Contaminated surroundings risk FMD spread

Infected cows could shed FMD virus into environment before they displayed clinical signs.

September 8, 2020

3 Min Read
Pirbright FMD environments.jpg
The Pirbright Institute

Understanding disease transmission is a cornerstone of preventing and controlling outbreaks, particularly when there is more than one route of infection.

Veterinary researchers with The Pirbright Institute in the U.K. and Wageningen Bioveterinary Research in the Netherlands have demonstrated that environments contaminated with foot and mouth disease (FMD) could potentially infect animals up to 14 days after removing infected cattle, providing evidence that should lead to more effective outbreak containment methods, Pirbright said in an announcement.

While the FMD virus (FMDV) is spread through direct contact among animals, the virus can also survive on surfaces for prolonged periods of time. Animals that move into contaminated areas can then become infected even after the original infected animal has been removed. Quantifying how this could affect transmission is essential for implementing appropriate biosecurity measures, the researchers said.

The collaborative study, published in mBio, introduced uninfected cows to an environment that was previously occupied by infected cows. Seven out of 10 uninfected animals developed clinical signs of FMDV as a result of the environmental contamination, Pirbright reported.

Through the study, the team established that while infectious virus is typically present in the secretions and excretions of infected cattle for four to five days, infectious virus can persist in the environment for up to 14 days.

As well as establishing transmission time frames, the study also supplies valuable data about the relationship between virus levels in the environment and the likelihood of animals becoming infected, which provides risk managers with information on how soon disinfection procedures need to be implemented in order to reduce the risk of transmission from a contaminated environment, Pirbright said.

The researchers also found that the cows could shed virus into the environment before they even displayed clinical signs and that this could cause infection if animals were exposed to the contaminated area.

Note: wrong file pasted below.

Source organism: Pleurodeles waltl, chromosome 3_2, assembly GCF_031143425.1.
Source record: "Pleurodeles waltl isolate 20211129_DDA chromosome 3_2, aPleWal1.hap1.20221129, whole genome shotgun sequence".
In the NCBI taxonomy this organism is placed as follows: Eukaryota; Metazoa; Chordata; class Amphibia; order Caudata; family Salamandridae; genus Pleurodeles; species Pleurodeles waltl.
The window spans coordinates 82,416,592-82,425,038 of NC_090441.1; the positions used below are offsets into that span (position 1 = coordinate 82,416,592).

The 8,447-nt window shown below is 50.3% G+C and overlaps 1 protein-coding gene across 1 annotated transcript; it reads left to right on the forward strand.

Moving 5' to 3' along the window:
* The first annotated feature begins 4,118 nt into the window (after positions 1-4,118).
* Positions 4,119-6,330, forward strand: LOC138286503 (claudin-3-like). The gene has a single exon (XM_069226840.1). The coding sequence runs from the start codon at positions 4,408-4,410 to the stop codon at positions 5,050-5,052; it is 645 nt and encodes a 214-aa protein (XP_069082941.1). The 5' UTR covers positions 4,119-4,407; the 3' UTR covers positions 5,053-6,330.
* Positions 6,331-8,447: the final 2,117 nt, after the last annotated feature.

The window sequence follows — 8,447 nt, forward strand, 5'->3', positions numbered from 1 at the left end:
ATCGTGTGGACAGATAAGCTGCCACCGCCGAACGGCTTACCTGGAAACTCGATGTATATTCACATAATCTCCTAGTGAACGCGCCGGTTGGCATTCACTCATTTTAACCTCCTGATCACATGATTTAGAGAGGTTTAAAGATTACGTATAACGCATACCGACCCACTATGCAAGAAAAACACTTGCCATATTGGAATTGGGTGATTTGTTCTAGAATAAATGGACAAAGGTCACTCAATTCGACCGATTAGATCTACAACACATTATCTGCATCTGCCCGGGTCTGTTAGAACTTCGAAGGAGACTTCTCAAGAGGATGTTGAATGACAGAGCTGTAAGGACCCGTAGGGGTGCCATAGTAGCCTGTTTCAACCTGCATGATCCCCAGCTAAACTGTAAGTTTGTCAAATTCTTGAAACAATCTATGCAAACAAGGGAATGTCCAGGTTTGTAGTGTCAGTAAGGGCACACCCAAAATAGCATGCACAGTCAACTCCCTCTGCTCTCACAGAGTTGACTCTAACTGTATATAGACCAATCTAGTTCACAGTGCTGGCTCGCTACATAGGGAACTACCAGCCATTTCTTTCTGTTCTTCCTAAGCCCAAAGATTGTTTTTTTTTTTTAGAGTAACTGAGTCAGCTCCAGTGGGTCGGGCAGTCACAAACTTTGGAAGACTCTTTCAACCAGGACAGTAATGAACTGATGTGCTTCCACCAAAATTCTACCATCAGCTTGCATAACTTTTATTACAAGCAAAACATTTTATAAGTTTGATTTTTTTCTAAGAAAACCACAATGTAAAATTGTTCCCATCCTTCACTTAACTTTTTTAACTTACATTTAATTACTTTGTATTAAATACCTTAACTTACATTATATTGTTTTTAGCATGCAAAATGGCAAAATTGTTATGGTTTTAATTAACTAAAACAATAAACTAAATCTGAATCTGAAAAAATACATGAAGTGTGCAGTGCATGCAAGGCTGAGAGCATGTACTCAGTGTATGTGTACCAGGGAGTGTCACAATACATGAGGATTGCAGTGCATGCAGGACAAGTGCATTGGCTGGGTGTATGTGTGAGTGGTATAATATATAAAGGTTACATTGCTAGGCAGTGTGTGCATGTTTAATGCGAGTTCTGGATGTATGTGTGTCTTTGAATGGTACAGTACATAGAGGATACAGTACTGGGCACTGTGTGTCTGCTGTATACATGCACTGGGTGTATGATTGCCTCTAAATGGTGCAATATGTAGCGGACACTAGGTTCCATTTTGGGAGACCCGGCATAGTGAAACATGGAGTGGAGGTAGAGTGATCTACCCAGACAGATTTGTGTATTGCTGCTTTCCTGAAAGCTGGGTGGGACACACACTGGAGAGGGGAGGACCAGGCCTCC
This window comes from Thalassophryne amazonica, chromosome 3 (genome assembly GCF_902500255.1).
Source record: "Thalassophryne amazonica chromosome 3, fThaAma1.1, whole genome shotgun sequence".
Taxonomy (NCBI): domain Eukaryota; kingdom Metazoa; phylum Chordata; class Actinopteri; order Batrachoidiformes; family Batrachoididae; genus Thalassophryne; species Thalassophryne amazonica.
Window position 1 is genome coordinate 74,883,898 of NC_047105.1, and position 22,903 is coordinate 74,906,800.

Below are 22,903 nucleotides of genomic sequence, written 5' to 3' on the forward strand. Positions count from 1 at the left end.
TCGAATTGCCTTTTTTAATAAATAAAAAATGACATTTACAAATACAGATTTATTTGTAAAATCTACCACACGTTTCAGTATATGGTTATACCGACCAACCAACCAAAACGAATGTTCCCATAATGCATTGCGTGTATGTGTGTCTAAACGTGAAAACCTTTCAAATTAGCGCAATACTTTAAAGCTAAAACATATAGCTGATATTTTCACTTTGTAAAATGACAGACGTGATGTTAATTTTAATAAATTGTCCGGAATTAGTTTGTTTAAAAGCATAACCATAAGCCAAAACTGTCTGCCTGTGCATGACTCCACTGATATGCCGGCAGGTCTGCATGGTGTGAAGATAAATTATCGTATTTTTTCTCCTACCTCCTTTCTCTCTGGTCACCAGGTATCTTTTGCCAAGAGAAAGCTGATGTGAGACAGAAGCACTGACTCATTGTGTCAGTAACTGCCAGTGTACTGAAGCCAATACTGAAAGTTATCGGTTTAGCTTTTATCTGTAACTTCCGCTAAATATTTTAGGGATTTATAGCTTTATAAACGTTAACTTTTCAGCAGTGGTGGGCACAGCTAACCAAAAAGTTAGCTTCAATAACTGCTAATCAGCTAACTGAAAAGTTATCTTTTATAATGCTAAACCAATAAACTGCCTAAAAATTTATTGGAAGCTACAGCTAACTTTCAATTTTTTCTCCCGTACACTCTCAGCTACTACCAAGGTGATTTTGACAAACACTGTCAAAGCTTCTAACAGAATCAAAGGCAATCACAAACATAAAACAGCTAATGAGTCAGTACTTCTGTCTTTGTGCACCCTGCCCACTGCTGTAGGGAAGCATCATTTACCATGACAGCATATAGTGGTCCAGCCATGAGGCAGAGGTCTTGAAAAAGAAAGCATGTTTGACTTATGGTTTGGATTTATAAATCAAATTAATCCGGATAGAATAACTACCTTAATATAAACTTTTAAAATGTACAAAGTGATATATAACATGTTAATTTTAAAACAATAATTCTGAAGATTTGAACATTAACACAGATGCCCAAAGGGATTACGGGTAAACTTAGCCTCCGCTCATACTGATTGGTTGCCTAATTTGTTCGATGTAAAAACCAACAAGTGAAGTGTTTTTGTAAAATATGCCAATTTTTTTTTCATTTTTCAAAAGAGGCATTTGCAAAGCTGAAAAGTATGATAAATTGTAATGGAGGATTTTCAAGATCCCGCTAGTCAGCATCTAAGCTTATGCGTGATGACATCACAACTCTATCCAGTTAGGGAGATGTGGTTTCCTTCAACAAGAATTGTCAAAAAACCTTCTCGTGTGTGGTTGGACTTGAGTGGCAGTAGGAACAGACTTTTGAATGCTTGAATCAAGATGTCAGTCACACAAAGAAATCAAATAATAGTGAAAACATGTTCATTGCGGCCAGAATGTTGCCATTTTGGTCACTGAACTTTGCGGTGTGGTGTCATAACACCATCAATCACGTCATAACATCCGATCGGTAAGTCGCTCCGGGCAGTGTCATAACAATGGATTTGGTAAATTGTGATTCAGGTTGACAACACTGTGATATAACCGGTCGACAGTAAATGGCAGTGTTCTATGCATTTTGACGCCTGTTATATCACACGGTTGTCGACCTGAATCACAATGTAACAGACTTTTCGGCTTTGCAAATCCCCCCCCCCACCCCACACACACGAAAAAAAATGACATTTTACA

Importantly, Pirbright said this highlights that there is a risk of environmental transmission even before FMD is clinically apparent in cattle and that any spaces and locations occupied by animals both prior to and after development of clinical signs should be decontaminated to prevent disease spread.

Dr. Claire Colenutt, first author of the publication, said, “Our study illustrates the importance of restrictions on animal movement during outbreaks and rigorous disinfection of areas where infected animals have been housed. Our results also support the current [European Union] directive, which requires 21 days between disinfection of an FMD-contaminated space and repopulation with susceptible species. This, in addition to other control measures such as movement restrictions and vaccination, could help prevent the spread of FMD in livestock herds.”

The study adds to the evidence that environmental sampling can be used to detect FMDV on infected premises and could be used to measure the effectiveness of decontamination procedures, Pirbright said.

Understanding environmental transmission is crucial for informing effective control procedures not just for FMD but for other diseases where environmental transmission is one method of their spread, such as bovine tuberculosis, avian influenza and noroviruses, the researchers said. It also highlights the need to consider the role played by all potential transmission routes for new and emerging pathogens, such as COVID-19.

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